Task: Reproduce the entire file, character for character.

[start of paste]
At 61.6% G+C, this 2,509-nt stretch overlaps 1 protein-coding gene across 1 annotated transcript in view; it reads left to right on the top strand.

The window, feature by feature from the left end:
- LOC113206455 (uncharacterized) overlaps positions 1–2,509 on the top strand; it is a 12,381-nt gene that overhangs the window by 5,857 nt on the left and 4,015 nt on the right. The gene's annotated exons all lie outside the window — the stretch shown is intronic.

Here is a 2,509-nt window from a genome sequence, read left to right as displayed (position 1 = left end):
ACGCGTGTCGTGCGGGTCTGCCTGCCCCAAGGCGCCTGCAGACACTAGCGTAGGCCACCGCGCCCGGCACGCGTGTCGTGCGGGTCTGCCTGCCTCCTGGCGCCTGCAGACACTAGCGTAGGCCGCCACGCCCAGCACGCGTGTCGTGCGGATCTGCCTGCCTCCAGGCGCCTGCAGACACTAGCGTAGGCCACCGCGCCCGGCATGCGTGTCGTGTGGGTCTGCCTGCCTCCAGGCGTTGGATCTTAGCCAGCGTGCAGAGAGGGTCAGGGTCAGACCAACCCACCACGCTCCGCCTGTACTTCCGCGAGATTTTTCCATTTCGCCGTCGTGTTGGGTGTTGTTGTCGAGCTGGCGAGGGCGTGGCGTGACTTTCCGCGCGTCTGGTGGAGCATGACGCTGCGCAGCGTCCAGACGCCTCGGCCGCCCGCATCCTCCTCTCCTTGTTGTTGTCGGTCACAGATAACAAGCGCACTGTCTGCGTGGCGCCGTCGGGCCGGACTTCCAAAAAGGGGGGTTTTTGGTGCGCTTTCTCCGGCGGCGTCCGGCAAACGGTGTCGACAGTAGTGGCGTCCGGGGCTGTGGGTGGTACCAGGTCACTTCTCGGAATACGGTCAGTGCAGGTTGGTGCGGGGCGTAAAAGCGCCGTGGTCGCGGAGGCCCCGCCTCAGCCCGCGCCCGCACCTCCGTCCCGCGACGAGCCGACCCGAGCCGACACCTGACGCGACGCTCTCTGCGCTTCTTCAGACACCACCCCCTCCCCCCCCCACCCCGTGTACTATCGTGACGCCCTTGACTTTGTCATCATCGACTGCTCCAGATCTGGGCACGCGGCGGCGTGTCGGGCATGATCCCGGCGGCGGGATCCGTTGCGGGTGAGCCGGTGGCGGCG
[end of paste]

At 61.6% G+C, this 2,509-nt stretch overlaps 1 protein-coding gene across 1 annotated transcript in view; it reads left to right on the top strand.

The window, feature by feature from the left end:
- LOC113206455 (uncharacterized) overlaps positions 1–2,509 on the top strand; it is a 12,381-nt gene that overhangs the window by 5,857 nt on the left and 4,015 nt on the right. The gene's annotated exons all lie outside the window — the stretch shown is intronic.

Here is a 2,509-nt window from a genome sequence, read left to right as displayed (position 1 = left end):
ACGCGTGTCGTGCGGGTCTGCCTGCCCCAAGGCGCCTGCAGACACTAGCGTAGGCCACCGCGCCCGGCACGCGTGTCGTGCGGGTCTGCCTGCCTCCTGGCGCCTGCAGACACTAGCGTAGGCCGCCACGCCCAGCACGCGTGTCGTGCGGATCTGCCTGCCTCCAGGCGCCTGCAGACACTAGCGTAGGCCACCGCGCCCGGCATGCGTGTCGTGTGGGTCTGCCTGCCTCCAGGCGTTGGATCTTAGCCAGCGTGCAGAGAGGGTCAGGGTCAGACCAACCCACCACGCTCCGCCTGTACTTCCGCGAGATTTTTCCATTTCGCCGTCGTGTTGGGTGTTGTTGTCGAGCTGGCGAGGGCGTGGCGTGACTTTCCGCGCGTCTGGTGGAGCATGACGCTGCGCAGCGTCCAGACGCCTCGGCCGCCCGCATCCTCCTCTCCTTGTTGTTGTCGGTCACAGATAACAAGCGCACTGTCTGCGTGGCGCCGTCGGGCCGGACTTCCAAAAAGGGGGGTTTTTGGTGCGCTTTCTCCGGCGGCGTCCGGCAAACGGTGTCGACAGTAGTGGCGTCCGGGGCTGTGGGTGGTACCAGGTCACTTCTCGGAATACGGTCAGTGCAGGTTGGTGCGGGGCGTAAAAGCGCCGTGGTCGCGGAGGCCCCGCCTCAGCCCGCGCCCGCACCTCCGTCCCGCGACGAGCCGACCCGAGCCGACACCTGACGCGACGCTCTCTGCGCTTCTTCAGACACCACCCCCTCCCCCCCCCACCCCGTGTACTATCGTGACGCCCTTGACTTTGTCATCATCGACTGCTCCAGATCTGGGCACGCGGCGGCGTGTCGGGCATGATCCCGGCGGCGGGATCCGTTGCGGGTGAGCCGGTGGCGGCG